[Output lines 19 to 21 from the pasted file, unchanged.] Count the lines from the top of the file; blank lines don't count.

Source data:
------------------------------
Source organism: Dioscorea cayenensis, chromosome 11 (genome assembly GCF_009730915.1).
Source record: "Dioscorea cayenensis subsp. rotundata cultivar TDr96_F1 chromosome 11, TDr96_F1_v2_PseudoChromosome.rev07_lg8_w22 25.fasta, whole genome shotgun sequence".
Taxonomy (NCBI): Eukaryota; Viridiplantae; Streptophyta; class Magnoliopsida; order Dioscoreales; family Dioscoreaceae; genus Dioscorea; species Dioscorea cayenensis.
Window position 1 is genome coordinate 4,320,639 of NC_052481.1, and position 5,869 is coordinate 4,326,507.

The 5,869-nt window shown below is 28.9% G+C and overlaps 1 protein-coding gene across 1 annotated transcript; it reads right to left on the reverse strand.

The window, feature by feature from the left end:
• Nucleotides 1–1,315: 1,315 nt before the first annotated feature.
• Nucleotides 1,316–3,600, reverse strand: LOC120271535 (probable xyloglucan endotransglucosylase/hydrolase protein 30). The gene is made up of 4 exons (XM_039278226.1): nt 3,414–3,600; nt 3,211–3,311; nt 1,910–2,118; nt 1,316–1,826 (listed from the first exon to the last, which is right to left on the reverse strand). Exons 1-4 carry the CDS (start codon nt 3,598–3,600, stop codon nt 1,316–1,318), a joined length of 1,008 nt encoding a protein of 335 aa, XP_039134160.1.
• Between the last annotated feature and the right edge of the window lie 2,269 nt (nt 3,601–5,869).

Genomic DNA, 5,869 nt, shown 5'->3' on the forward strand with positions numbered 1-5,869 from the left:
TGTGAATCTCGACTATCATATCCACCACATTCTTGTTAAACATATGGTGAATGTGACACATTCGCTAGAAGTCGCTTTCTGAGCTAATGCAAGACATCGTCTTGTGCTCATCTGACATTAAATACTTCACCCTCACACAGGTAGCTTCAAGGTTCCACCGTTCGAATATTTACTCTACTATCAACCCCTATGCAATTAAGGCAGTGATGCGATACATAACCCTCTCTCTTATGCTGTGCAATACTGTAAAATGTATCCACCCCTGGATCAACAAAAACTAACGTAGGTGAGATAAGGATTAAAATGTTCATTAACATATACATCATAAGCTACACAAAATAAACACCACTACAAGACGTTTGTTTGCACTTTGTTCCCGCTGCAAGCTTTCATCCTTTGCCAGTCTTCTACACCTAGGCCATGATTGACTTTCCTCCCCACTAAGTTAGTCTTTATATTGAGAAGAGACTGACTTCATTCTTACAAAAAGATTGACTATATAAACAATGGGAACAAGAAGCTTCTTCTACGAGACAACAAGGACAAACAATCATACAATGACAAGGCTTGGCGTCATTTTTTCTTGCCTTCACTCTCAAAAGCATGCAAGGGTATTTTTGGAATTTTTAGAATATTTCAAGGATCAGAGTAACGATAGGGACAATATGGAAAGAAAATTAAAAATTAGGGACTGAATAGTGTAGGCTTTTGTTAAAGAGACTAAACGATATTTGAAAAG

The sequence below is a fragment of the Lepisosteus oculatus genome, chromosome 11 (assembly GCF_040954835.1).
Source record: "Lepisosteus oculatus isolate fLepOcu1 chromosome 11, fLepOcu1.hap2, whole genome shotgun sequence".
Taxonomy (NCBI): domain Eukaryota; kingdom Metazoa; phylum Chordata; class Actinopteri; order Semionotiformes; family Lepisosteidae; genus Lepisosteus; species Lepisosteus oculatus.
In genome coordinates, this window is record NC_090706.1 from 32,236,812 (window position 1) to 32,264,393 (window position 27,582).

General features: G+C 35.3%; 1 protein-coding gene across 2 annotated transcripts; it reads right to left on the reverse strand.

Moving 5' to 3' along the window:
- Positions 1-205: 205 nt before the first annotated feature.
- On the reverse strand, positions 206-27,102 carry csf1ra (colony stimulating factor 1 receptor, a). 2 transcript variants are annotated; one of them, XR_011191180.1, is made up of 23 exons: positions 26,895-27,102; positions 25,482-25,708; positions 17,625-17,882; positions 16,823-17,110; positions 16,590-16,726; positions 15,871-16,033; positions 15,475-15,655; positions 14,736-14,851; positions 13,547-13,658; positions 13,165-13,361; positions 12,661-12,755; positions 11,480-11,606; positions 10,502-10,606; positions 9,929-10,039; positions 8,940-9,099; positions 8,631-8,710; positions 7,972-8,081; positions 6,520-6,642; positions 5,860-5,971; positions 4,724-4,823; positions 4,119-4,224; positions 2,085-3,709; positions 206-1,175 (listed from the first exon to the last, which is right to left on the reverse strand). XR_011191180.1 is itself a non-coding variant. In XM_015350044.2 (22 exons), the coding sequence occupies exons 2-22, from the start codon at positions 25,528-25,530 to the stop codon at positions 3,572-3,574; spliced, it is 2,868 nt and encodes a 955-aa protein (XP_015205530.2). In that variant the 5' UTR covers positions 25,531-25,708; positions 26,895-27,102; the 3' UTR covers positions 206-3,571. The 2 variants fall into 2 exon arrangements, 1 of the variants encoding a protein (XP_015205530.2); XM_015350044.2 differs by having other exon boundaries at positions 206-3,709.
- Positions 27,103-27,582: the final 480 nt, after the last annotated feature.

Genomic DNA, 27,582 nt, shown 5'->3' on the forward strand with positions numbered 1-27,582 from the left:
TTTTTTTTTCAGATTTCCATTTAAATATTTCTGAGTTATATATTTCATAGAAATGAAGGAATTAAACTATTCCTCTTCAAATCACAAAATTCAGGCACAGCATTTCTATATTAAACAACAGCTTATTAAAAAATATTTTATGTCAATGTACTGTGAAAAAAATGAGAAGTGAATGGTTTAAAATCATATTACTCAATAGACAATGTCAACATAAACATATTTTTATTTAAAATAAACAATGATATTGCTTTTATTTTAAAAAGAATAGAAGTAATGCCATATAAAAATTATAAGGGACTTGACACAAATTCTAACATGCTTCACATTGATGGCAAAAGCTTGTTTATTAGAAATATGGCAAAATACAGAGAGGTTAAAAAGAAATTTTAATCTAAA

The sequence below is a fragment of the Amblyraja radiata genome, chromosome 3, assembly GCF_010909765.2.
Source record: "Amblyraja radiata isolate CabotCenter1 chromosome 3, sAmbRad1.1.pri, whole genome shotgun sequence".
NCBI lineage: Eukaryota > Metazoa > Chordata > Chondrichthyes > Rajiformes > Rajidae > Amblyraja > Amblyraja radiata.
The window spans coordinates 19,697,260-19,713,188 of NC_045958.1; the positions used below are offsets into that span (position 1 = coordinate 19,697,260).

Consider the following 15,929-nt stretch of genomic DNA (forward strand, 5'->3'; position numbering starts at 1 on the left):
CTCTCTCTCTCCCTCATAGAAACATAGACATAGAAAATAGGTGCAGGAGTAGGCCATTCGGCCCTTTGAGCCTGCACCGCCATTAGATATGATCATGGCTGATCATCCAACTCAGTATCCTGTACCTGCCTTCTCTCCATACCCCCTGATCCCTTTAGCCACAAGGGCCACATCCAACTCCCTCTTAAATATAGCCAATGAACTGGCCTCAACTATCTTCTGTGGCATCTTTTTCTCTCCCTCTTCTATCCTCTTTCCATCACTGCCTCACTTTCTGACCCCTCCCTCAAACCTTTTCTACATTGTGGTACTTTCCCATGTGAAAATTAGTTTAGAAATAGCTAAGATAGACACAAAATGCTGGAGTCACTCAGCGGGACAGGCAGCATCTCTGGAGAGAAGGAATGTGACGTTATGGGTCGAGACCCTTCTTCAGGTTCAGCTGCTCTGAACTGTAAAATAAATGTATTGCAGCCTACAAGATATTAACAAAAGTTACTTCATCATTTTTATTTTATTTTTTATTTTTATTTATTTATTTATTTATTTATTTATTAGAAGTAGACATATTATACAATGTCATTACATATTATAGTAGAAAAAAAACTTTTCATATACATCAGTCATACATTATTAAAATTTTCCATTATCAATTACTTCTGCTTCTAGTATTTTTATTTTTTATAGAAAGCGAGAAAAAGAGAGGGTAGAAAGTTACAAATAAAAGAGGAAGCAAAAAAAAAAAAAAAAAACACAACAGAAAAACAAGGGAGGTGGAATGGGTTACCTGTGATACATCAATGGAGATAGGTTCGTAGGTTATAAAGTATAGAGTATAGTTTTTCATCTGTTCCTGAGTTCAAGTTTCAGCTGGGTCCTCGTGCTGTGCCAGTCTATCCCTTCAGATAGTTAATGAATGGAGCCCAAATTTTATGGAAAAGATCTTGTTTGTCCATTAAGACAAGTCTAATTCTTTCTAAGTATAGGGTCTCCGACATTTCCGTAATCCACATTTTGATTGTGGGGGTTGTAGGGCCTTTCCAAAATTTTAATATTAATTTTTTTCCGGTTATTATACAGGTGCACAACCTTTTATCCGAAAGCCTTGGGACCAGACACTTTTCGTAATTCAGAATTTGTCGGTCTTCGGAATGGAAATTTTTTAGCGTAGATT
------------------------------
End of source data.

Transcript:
- On the reverse strand, positions 206-27,102 carry csf1ra (colony stimulating factor 1 receptor, a). 2 transcript variants are annotated; one of them, XR_011191180.1, is made up of 23 exons: positions 26,895-27,102; positions 25,482-25,708; positions 17,625-17,882; positions 16,823-17,110; positions 16,590-16,726; positions 15,871-16,033; positions 15,475-15,655; positions 14,736-14,851; positions 13,547-13,658; positions 13,165-13,361; positions 12,661-12,755; positions 11,480-11,606; positions 10,502-10,606; positions 9,929-10,039; positions 8,940-9,099; positions 8,631-8,710; positions 7,972-8,081; positions 6,520-6,642; positions 5,860-5,971; positions 4,724-4,823; positions 4,119-4,224; positions 2,085-3,709; positions 206-1,175 (listed from the first exon to the last, which is right to left on the reverse strand). XR_011191180.1 is itself a non-coding variant. In XM_015350044.2 (22 exons), the coding sequence occupies exons 2-22, from the start codon at positions 25,528-25,530 to the stop codon at positions 3,572-3,574; spliced, it is 2,868 nt and encodes a 955-aa protein (XP_015205530.2). In that variant the 5' UTR covers positions 25,531-25,708; positions 26,895-27,102; the 3' UTR covers positions 206-3,571. The 2 variants fall into 2 exon arrangements, 1 of the variants encoding a protein (XP_015205530.2); XM_015350044.2 differs by having other exon boundaries at positions 206-3,709.
- Positions 27,103-27,582: the final 480 nt, after the last annotated feature.

Genomic DNA, 27,582 nt, shown 5'->3' on the forward strand with positions numbered 1-27,582 from the left: